So what now? Well on April 19th, I’ll have surgery. Then, we’ll have two more before we are done completely with reconstruction in a few months.  Did I mention we are trying to sell our house?… And moving to Kansas this summer?… And that I turned THIRTY? So, there is stress and distraction but there is also soo much excitement.  I’ve gotten back to the gym and I’m going to do an obstacle race with the hubs pre-surgery, you know, just to prove I’m still a badass, obviously!  And the house, well, I’m in with love this house but I love that someone else is going to love it too.  And the move… have I mentioned I get stir crazy if we live somewhere too long? And being thirty? GUYS, I SURVIVED TO THIRTY! And I’m seriously going to celebrate that as much as possible, surrounded by the amazing people who have helped us get through my 29th year with as much smiles and hugs and casseroles as they could muster! Thanks for being a part of the hardest, most challenging and life changing year of my life!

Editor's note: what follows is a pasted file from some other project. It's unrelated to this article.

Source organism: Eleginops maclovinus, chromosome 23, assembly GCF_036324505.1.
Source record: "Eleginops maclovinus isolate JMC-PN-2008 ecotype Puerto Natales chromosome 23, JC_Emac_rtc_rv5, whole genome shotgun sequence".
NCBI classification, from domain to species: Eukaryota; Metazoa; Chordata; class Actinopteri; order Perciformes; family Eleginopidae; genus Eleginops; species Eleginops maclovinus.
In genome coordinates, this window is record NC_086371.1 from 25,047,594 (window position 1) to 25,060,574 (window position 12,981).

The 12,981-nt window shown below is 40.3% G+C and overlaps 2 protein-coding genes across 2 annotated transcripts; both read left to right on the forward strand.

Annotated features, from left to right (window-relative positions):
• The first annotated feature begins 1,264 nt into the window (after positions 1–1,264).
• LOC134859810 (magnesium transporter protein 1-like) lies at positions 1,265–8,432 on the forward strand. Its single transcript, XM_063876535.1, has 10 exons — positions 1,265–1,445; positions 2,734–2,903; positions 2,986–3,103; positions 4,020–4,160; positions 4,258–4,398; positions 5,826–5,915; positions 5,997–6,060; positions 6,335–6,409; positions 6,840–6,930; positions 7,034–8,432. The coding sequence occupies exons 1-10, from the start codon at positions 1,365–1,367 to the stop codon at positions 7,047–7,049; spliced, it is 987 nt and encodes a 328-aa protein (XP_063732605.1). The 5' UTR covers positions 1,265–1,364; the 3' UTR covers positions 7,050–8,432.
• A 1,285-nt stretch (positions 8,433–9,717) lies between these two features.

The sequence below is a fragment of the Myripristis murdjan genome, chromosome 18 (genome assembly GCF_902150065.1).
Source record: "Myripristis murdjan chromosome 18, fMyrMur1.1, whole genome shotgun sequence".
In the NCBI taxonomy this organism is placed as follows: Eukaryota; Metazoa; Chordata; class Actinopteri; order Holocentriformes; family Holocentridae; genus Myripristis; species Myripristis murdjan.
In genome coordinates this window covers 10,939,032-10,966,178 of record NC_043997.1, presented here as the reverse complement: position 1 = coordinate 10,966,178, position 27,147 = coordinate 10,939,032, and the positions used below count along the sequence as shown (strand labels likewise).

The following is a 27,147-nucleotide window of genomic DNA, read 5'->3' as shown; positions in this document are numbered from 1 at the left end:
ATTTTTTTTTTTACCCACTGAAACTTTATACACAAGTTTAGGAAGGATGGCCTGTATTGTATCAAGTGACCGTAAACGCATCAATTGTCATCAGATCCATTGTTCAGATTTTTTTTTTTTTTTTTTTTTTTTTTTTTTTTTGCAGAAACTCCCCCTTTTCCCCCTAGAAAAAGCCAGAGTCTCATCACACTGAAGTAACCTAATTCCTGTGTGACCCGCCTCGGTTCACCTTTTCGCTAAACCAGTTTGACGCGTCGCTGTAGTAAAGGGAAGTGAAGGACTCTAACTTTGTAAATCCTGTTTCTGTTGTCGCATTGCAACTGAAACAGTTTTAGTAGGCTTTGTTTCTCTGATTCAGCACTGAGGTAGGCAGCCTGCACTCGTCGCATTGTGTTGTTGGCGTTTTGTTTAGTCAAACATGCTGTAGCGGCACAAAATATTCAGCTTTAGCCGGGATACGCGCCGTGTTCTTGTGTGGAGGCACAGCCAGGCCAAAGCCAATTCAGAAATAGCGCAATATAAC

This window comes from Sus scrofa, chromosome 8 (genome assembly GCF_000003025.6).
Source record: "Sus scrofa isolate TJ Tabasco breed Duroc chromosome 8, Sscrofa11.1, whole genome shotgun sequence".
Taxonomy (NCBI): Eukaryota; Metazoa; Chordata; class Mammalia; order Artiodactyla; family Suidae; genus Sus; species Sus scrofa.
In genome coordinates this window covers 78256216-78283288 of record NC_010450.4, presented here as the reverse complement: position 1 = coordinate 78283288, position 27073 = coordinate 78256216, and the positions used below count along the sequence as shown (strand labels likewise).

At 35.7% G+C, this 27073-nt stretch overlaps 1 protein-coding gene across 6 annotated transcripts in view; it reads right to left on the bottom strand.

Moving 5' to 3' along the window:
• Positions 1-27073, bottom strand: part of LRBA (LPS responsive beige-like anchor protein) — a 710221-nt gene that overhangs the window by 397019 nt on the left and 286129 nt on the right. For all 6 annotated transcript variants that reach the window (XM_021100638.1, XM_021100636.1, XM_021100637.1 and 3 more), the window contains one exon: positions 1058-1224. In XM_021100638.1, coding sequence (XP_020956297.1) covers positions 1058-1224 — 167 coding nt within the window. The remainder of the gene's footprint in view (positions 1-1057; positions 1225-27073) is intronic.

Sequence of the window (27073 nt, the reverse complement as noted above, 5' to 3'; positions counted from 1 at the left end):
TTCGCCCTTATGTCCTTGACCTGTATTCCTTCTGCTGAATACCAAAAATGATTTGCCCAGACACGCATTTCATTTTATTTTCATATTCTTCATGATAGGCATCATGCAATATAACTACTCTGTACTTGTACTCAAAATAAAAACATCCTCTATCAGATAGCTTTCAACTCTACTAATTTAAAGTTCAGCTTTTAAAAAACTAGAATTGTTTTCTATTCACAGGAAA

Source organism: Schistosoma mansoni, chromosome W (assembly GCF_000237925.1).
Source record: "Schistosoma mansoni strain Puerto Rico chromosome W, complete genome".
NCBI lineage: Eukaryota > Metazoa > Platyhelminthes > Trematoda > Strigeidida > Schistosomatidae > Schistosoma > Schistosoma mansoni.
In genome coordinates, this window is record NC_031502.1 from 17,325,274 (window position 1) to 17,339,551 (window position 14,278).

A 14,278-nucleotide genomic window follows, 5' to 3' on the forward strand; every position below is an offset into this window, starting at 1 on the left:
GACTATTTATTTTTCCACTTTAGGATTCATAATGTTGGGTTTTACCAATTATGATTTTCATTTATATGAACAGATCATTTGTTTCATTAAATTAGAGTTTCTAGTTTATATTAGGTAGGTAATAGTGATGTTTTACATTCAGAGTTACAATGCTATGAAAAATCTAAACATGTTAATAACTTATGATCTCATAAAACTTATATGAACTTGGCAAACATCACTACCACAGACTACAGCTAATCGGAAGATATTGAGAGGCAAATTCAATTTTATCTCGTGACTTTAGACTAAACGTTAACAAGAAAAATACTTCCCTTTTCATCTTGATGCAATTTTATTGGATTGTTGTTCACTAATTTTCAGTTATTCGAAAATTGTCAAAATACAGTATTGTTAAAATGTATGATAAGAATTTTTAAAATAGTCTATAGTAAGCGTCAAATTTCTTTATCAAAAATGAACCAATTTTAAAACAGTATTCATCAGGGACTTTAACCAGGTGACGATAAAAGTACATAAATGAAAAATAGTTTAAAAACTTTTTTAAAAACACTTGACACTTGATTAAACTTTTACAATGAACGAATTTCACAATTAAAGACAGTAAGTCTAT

P.s. I should note that I’ve had three cancer screenings so far this year. STILL ALL CLEAR! Woot woot!

 

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Be Still….

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“It means no boobies, for the rest of your dayssssss… It’s our cancer freeeee…. Philosophyyyyy…… Hakuna Ma-Tatas!” Yes… Yes, I am insane.

It has been more than two months since my last update. And there are some very good reasons for that. For the first half of this lost time, I was quite literally in the twilight zone. After six weeks hopped up on pain meds, I had to go back and re-read all your awesome messages not to mention my own (note to self: don’t dose and post!). Though, I did find my song rendition of Hakuna My-Tatas very enlightening a few hours post surgery.